"Spread among multiple institutions over five years, the amount isn't as significant as it first seems," comments Wilson. "But we're still in the pilot stage of the NIH initiative. To me, the important thing is to be involved from the beginning."
Division of Labor
The initial focus of Wilson's consortium will be on the nematode, C. elegans. The group has divided the responsibilities for developing technology and determining protein structure into three areas, reflected organizationally in three core groups.
The bioinformatics core is headed by Adam Godzik of UCSD. UCSD and Howard Hughes Medical Institute Professor Susan Taylor will be responsible for target selection. The focus will be on the large group of proteins implicated in cell signaling (information transmission within and between cells), which may provide clues to many aspects of disease. Bioinformatics, the study of the inherent structure of biological information and biological systems, will help identify the most promising targets and ascertain related proteins in the fruit fly, mouse, human, and yeast. The handling, manipulation, analysis, and storage of the vast amounts of data will be carried out by the Bioinformatics Core.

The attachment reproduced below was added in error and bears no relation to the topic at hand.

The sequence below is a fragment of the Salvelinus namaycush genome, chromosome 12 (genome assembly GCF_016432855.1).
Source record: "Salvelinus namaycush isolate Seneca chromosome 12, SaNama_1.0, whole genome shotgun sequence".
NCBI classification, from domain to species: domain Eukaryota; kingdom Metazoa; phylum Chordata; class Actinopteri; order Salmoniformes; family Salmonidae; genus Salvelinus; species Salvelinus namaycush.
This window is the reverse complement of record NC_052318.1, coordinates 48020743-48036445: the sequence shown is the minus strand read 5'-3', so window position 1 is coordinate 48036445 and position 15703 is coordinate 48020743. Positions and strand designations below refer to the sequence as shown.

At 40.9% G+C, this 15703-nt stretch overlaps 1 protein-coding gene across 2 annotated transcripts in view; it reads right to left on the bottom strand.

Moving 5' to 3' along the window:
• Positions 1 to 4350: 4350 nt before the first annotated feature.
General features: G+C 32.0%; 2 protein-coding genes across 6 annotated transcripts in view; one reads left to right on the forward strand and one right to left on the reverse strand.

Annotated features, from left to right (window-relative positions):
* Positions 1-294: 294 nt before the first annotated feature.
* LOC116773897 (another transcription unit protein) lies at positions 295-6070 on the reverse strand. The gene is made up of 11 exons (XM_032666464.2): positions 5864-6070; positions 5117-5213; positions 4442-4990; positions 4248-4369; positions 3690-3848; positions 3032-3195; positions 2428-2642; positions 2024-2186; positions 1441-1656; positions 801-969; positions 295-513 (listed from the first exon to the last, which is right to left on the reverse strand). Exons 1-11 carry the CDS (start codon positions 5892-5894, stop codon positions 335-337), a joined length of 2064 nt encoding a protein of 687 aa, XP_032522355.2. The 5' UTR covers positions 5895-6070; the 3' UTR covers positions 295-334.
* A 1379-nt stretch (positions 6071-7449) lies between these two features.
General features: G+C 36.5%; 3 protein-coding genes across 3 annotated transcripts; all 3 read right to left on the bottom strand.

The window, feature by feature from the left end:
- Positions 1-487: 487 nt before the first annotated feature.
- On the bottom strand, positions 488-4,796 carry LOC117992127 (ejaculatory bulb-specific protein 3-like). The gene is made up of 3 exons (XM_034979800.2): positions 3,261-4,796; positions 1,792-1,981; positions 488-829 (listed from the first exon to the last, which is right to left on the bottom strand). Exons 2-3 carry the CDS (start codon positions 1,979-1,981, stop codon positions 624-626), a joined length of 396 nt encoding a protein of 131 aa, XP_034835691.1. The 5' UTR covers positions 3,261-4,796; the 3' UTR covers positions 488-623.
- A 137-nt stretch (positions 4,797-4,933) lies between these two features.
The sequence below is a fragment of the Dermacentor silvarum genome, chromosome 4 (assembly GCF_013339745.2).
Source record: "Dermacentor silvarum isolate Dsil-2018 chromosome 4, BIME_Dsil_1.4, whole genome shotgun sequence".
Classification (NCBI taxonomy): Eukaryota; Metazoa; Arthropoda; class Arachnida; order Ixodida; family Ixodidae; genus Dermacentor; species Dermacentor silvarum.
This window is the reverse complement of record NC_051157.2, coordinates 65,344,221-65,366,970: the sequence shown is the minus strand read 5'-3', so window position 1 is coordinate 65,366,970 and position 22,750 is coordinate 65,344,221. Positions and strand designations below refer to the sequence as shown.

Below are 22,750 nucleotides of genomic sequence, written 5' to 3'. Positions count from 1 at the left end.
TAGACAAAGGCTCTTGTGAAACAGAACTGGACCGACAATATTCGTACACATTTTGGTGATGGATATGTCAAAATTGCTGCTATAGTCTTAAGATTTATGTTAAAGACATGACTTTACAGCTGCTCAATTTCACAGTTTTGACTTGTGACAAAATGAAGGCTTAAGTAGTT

The crystallomics core, led by Stevens, will focus on sequences specified by the target selection committee, expressing, purifying, and crystallizing these proteins. Using technology initially developed by Schultz and Stevens at the Lawrence Berkeley National Laboratory and more recently at GNF, the crystallomics group will utilize a high-throughput robotic production line that can produce thousands of samples of purified proteins per year and perform over a hundred thousand crystallization screens a day. This group will then deliver crystals to the structure determination core.
The structure determination core, led by Peter Kuhn, assistant professor and Macromolecular Crystallography Group co-leader at the SSRL, will handle high-throughput structure determination and refinement. The SSRL, which provides synchrotron radiation (x-rays or light produced by electrons circulating in a storage ring at nearly the speed of light) to bombard the crystals and obtain diffraction data, will provide the group with a powerful resource for structure determination.
Wilson comments, "As we progress through the project, we will be generating enormous amounts of information. We plan to record all our results, negative as well as positive. Scientists who come later will know what didn't work for us as well as what did."
Five years hence, those involved in the Joint Center for Structural Genomics hope to have solved 2,000 protein structures, be prepared for the design and implementation of the nextgeneration of high-throughput technology, andperhaps most importantlyhave created the infrastructure to significantly advance our understanding of some fundamental principals of biology.
"Administering a multi-institutional collaboration has its challenges," comments Wilson, "But in this case it also offers a unique opportunity: to integrate biophysics in La Jolla Mesa."
Administering a multi-institutional collaboration has its challenges. But in this case it also offers a unique opportunity: to integrate biophysics in La Jolla Mesa.